Now, I cherry picked this article, so before you say it's out of context, then "yes" I did not like or agree, at all, with certain aspects of its opinion. But it's an interesting piece, with good talking points.
I believe, I actually made it more coherent and less bigoted, one way or the other.
Personally, I think it's a little bit of all three and disagree with the author that it's strictly, option #3. And racism, often thrown around way too much is a notable participant, though existed much more in the past decades than now.
Article: The Source of Black Poverty Isn't Black Culture, It's American Culture
"Here is what is beyond dispute: In 2012, 35 percent of blacks lived in poverty, compared to 13 percent of whites. In 1970, those rates were 33.6 percent and 10 percent, respectively. Poverty in the black community is higher, and has been consistently.
There exist three options for that persistence, if we assume that culture might play a role.
- There is something about black culture that prevents black Americans from escaping poverty. We'll call this the black culture option.
- There is something about the culture of being poor that prevents the poor, regardless of race, from escaping poverty. We'll call this the culture-of-poverty option.
- There are no internal cultural forces at play. We'll call this, partly for the sake of stirring the pot, the racism exists option.
Put more simply, there are three options for why black people continue to experience higher levels of poverty: it's in part black people's fault, it's in part poor people's fault, and it's society's fault.
The culture-of-poverty option
Let's say, for the sake of argument, that the problem lies with the second option, that there is something about being poor that results in future generations being poor.
If this culture exists, what are its components? Ryan's remarks offer one view: it involves "men not working and just generations of men not even thinking about working or learning the value and the culture of work, and so there is a real culture problem here that has to be dealt with." Or, put more crassly, parents who have been out of work take refuge in the welfare state, living on food stamps and government services, and their children learn that this is a viable means of survival.
The paper [Reconsidering Culture and Poverty] surveys some of the best research evidence of the detrimental cultural outgrowths of concentrated urban poverty on parental expectations, sexual behavior, the willingness of students to engage in beneficial activities, and other things.
The black culture option
Perhaps another assumption is in order. Let's assume instead that the black culture option is the correct explanation.
Paul Ryan got in trouble because he implied that the problem was, in short, laziness. Coates frames it loosely in similar terms — "black people are less responsible, less moral, or less upstanding" — which Chait quickly steps away from, preferring the gauzy expression "cultural norms that inhibited economic success." The paper cited by Chait indicates a number of very specific behaviorisms and attitudes, some of which he notes, but it also downplays the idea of "culture" as an organizing force.
Not from article; but a section from Coates piece: Black People, Culture And Poverty - Ta-Nehisi Coates - The Atlantic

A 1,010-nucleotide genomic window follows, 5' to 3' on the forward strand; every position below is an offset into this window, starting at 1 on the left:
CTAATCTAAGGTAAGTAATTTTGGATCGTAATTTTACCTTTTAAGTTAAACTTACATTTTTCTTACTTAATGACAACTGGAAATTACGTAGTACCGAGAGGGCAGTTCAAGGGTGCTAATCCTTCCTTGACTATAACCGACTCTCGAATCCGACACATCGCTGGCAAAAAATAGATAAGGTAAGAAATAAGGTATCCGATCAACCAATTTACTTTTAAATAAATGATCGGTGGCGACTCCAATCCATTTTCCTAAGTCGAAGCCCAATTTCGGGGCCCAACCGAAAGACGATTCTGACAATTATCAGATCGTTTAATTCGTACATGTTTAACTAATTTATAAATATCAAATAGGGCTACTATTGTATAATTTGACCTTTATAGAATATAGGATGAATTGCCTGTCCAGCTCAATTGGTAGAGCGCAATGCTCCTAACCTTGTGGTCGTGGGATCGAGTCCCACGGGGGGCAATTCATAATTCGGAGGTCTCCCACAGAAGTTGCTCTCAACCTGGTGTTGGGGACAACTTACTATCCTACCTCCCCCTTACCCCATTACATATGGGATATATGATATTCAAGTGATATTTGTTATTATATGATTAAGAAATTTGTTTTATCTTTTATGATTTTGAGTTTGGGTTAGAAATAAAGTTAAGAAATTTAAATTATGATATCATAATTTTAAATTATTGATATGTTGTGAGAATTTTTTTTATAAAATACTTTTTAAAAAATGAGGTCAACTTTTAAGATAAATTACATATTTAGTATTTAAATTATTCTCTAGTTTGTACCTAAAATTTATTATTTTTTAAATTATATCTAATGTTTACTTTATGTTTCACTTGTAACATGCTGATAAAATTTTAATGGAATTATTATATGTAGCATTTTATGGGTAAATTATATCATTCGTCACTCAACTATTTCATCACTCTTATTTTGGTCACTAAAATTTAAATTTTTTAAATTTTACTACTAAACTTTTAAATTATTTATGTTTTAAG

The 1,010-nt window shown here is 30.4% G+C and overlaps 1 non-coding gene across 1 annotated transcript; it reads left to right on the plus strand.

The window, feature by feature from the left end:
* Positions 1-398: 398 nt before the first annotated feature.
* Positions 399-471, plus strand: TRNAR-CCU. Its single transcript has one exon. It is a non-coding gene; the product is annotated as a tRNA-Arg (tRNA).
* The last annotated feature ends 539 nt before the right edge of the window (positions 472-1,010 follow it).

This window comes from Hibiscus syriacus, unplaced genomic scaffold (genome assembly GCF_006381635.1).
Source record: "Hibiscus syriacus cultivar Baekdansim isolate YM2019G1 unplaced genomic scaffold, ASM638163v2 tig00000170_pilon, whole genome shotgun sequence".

We can train black youths, we can move their families to better neighborhoods, etc., but changing their way of thinking is not so easy. Evidence of this lies in the many "mobility" programs that move inner-city families to lower-poverty suburbs: Young women continue to have children out of wedlock and, inexplicably, the young men who move out return to their communities to commit crime! These patterns flummox researchers and, according to Wilson, they will continue to remain mysterious until we look at culture for an answer.
I think it takes a real flight of fancy to dismiss the culture argument. If you are rich and you've been rich for generations, you almost certainly develop cultural habits. Likewise, if you're poor and you've been poor for generations, you do the same. If you've been wealthy for generations and you were suddenly asked to function in the ghetto, you may have problems because you didn't know the rules. You weren't acculturated. Likewise, if you're poor and you're trying to climb up the economic ladder, you may also have problems.
The racism exists option
Believing that black culture is primarily at fault means believing that black cultural attitudes are why the black unemployment rate has always been at least 50 percent higher than white unemployment. It likely means assuming that vague, hard-to-identify and complex cultural attitudes are responsible for most of the things on this bullet list: flat wages, higher rates of arrest for possession of marijuana, higher rates of incarceration, a greater likelihood of being arrested at school, a lower likelihood of being accepted to top-tier colleges.
American history demonstrates countless examples of racist obstruction of black economic success. Ongoing examples show countless ways in which black Americans are still obstructed in the same way.
African Americans deal with a unique set of durable circumstances that have festered and worsened over the last forty years." The dominant white culture articulated by Coates and that neglected those communities is the more obvious problem.
Finally, consider this: The poverty level in the Hispanic community was 33 percent in 2012. In 1970, the figure was 24.3 percent. Poverty is entrenched in the Hispanic community. Do we blame black culture? Latino culture?"